Venezuela: Chavez announces return of cancer

First time Chavez has spoken of the possibility of not being able to continue as president

During a televised national address yesterday, Chavez announced that he will again be returning to Cuba for surgery after tests showed a return of cancerous cells. The announcement follows his return only a day earlier from Cuba where he reportedly underwent hyperbaric treatment and radiotherapy.

Although the exact nature of the cancer remains undisclosed, Chavez was clear that he urgently needs to undergo another operation and further tests. Despite being first diagnosed in June 2011 yesterday was the first time Chavez has spoken of the possibility of not being able to continue as president. He named Chancellor Vice president Nicholas Maduro as his successor if this should happen.

After winning the presidential elections on October 7th Chavez is due to commence his next term as president on the 10th of January 2013. Two articles in the 1999 constitution relate to the inability of the president to finish their presidential terms. In the scenario that he cannot start the term or that within the first 4 years of the next term he has to leave elections must be called within 30 days.

The only difference relates to who takes power during the 30 day period. In the case of the former scenario, it would be the Vice President, Nicholas Maduro, but in the later it would be the President of the National Assembly, Diosdado Cabello.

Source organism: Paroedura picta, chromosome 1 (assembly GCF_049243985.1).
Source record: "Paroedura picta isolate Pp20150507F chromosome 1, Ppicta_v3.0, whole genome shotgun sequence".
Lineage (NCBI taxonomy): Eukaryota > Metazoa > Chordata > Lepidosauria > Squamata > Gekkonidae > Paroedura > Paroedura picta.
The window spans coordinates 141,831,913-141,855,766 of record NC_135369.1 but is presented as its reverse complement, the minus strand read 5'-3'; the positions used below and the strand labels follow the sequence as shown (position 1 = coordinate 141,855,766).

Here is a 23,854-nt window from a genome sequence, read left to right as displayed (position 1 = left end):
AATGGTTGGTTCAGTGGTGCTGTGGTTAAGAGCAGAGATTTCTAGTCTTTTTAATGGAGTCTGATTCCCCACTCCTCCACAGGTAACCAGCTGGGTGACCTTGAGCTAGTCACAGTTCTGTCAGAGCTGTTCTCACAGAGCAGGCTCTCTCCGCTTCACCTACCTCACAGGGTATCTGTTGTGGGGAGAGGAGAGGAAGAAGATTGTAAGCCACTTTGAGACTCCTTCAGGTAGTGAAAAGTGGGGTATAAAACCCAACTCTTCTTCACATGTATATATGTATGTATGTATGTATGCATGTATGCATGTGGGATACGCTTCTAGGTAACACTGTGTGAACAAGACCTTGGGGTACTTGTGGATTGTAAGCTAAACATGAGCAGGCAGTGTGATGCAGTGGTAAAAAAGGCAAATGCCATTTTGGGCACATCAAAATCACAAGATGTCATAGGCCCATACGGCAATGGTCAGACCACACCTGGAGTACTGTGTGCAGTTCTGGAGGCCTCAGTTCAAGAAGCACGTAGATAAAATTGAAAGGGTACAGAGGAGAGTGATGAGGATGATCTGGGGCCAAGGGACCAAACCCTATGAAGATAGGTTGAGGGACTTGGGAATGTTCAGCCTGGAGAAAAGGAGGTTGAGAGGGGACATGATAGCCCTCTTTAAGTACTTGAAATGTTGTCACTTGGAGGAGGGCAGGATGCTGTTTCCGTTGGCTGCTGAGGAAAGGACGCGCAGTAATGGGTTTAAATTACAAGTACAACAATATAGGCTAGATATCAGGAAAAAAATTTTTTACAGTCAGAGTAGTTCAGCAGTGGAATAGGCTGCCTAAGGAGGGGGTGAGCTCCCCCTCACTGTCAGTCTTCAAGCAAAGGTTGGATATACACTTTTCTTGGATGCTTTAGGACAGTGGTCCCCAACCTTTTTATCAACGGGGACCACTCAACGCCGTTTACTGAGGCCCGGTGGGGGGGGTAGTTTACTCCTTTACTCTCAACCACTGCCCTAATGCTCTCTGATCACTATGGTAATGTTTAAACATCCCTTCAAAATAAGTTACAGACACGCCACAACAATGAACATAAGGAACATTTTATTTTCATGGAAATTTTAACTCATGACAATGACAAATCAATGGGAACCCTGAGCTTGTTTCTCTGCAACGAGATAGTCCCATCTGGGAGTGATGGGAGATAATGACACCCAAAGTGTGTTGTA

In his address, Chavez emphasised several times the need for unity. Stating that without it advantage would be taken to restore capitalism. He also called several times for unity of the armed forces and the navy. Chavez referred to Maduro as a man of the fatherland and told the population that they must vote for him if he, Chavez, cannot continue.

With only 7 days out from regional elections and less than a month away from Chavez taking on a 3rd term, the government would be extremely reluctant to make this announcement if the situation wasn’t serious.

Chavez stated that the ‘revolution doesn’t depend on one man’, however the questions of who has the capacity to succeed him and the problems of government leadership without Chavez have once again been highlighted.

Disunity within the PSUV would be unlikely in the event that elections are called, the bureaucratic layer that exists within it will push to have the representative who best looks after their interests. These issues will be sharpened in the next year which will be marked by economic uncertainly and instability internationally and here in Venezuela.

Although nothing is certain at the moment, the coming weeks will be crucial for the Bolivarian Government.

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December 2012